United States District Court, N.D. Illinois, Eastern Division
April 30, 2015
UNITED STATES OF AMERICA, Plaintiff,
DEANDRE CHERRY, Defendant.
MEMORANDUM OPINION AND ORDER
RONALD A. GUZMN, District Judge.
For the reasons stated below, the motion for disclosure of the confidential informant's identity  is denied.
The defendant is charged with the possession of heroin that was found in plain view in his automobile at the time of his arrest. In addition, the government has informed the defendant that it will seek a superseding indictment to include an additional charge of possession with intent to distribute cocaine base, which was also found in his automobile at the time of his arrest. The government has announced that it will not call the confidential informant as a witness at defendant's trial for the current charges. The arrest took place during a planned delivery of 13 kg of sham cocaine by the confidential informant to the defendant. However, the defendant has not been charged with attempted possession of the 13 kg of cocaine; instead he has been charged with actual possession of heroin and actual possession of the aforementioned cocaine that were found in his automobile at the time of his arrest.
The defendant claims the confidential informant's disclosure is necessary to his defense as he would be in a position to testify that the defendant was unwilling to accept the transfer of 13 kg of cocaine from the confidential informant and had no knowledge about who was to receive the said cocaine. Defendant also claims that the disclosure of the confidential informant's identity would allow him to determine whether there is damaging information about the confidential informant that should have been presented to the Court at the time of the defendant's filing of the original motion to suppress.
Initially, it is clear that the government possesses a limited privilege to withhold the identity of a confidential informant from a criminal defendant. See United States v. Wilburn, 581 F.3d 618, 622 (7th Cir. 2009) (citing Roviaro v. United States, 353 U.S. 53, 59-60 (1957)); United States. v. Bender, 5 F.3d 267, 270 (7th Cir 1993). In order to overcome this limited privilege, the defendant has the burden of showing that his need for a confidential informant's identity is relevant and helpful to his defense. United States v. Connors, 441 F.3d 527, 531 (7th Cir. 2006); United States v. Jefferson, 252 F.3d 937, 941 (7th Cir. 2001); United States v. Valles, 41 F.3d 355, 358 (7th Cir. 1994) ("[D]efendant can overcome the confidential informant privilege by demonstrating a need for the information, [but] he bears this burden in the face of an assumption that the privilege should apply"). Because of the inherent risk of harm confidential informants face, the defense must show a substantial need in order to force disclosure. No such need has been shown here.
The facts as elicited in the motion to suppress hearing make it clear that, although the confidential informant may very well be a transactional witness to the uncharged offense of attempted possession of 13 kg of cocaine, he is not an occurrence witness to the offenses with which the defendant is actually charged, i.e., actual possession of the heroin and cocaine found in his automobile at the time of his apprehension. The confidential informant had been taken away from the immediate scene before the discovery of the heroin and cocaine occurred. He did not witness the recovery of the controlled substances and his testimony would, at best, be circumstantially relevant to the essential elements of the offense, in that it would concern occurrences prior to, but not at the time of, the offense charged. Under such circumstances the defendant must state with some particularity what relevant evidence he expects a confidential informant will provide. The defendant's motion lacks such specificity.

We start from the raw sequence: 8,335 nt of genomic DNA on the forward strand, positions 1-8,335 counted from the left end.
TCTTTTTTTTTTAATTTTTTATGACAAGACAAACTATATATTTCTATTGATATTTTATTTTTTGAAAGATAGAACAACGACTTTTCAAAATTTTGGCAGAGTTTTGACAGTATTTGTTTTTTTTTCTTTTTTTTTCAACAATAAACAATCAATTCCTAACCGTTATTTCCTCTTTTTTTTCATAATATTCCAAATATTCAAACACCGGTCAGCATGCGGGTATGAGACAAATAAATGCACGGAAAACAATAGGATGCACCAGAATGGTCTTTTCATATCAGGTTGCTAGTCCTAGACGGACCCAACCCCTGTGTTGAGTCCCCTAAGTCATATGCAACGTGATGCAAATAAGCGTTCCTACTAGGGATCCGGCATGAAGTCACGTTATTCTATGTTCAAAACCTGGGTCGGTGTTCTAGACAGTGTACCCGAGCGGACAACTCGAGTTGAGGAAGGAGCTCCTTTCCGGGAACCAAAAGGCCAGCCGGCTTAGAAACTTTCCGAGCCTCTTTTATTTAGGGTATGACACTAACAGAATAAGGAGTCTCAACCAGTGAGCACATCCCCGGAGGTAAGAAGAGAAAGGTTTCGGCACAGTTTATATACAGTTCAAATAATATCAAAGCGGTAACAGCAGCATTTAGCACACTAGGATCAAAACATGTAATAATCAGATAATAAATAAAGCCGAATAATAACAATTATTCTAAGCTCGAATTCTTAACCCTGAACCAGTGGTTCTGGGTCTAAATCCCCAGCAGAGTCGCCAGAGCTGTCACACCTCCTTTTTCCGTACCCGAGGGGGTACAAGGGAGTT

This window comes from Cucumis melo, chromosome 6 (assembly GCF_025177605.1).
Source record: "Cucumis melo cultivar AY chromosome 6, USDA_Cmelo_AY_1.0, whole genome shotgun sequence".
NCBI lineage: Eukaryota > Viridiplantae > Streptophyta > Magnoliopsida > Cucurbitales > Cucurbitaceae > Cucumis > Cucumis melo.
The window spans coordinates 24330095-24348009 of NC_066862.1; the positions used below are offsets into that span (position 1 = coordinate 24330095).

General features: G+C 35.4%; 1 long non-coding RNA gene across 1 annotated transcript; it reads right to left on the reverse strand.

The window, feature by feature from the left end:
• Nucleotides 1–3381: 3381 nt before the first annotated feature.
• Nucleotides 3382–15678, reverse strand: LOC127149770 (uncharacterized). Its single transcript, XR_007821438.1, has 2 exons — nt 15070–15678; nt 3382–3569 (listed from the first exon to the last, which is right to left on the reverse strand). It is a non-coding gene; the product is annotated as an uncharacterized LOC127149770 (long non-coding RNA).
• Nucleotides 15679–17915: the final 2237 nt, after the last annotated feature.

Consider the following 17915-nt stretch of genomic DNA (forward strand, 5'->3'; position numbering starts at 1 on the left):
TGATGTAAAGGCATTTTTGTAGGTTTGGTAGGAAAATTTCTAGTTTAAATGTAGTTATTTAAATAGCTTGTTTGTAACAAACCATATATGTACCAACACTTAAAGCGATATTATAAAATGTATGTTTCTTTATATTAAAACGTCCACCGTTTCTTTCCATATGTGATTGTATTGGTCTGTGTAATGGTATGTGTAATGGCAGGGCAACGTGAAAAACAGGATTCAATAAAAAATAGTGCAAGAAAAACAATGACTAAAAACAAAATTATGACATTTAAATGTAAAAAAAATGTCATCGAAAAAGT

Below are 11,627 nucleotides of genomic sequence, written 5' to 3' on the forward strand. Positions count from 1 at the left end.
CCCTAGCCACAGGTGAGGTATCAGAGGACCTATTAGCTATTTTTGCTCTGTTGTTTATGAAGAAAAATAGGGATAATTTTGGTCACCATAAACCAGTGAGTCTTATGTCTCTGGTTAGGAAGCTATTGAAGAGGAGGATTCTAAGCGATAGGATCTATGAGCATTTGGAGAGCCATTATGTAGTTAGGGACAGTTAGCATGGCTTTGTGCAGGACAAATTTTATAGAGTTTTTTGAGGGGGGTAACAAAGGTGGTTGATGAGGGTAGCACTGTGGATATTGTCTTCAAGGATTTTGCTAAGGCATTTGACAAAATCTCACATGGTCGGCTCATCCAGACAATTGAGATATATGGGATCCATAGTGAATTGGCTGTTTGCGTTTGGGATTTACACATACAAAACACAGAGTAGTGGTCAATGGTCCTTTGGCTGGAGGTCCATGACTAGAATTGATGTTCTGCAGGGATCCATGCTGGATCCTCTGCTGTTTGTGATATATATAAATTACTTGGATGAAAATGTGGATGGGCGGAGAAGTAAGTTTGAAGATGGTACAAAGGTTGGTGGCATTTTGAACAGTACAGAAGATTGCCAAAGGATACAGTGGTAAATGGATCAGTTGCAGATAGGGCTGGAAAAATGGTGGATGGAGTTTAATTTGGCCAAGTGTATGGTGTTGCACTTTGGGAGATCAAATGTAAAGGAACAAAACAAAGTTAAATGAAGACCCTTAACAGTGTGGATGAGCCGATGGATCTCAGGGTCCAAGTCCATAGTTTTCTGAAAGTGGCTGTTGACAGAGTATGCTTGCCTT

The defendant's argument in support of his motion is not on point. Although he alleges that the informant is the person who set up and participated in "the alleged transaction with Mr. Cherry, " and goes into significant detail about the confidential informant's role in setting up the intended delivery of cocaine to him, he says virtually nothing about what testimony the confidential informant would be able to give with regards to the actual crime charged, i.e. the possession of heroin and cocaine.
The defendant argues that the authority of the agents to make an arrest and to search the defendant's car is based entirely on the reliability of the informant. But while the sufficiency of probable cause for the arrest was an issue at the motion to suppress, it will not be an issue at trial. The only issue at trial will be what evidence there is to prove that the defendant possessed heroin, cocaine, or both. The defendant's motion points to no evidence the confidential informant could possibly have in regard to the actual offenses charged. Moreover, the defendant's related argument that disclosure of the confidential informant's identity is needed to determine whether there is damaging information about the confidential informant that should have been presented to the Court at the time of the defendant's filing of the original motion to suppress is purely speculative. The defendant fails to cite any factual basis in support of his position that any such "damaging information" even exists, much less what it could be. Finally, it comes too late. The motion to suppress has already been heard and denied.
The defendant has failed to meet his burden that the confidential informant could provide useful information regarding the defendant's possession of heroin and/or cocaine found inside of his car and, thus, has failed to show a genuine need for the disclosure of identifying information. Therefore, the motion for disclosure of the confidential informant's identity  is denied.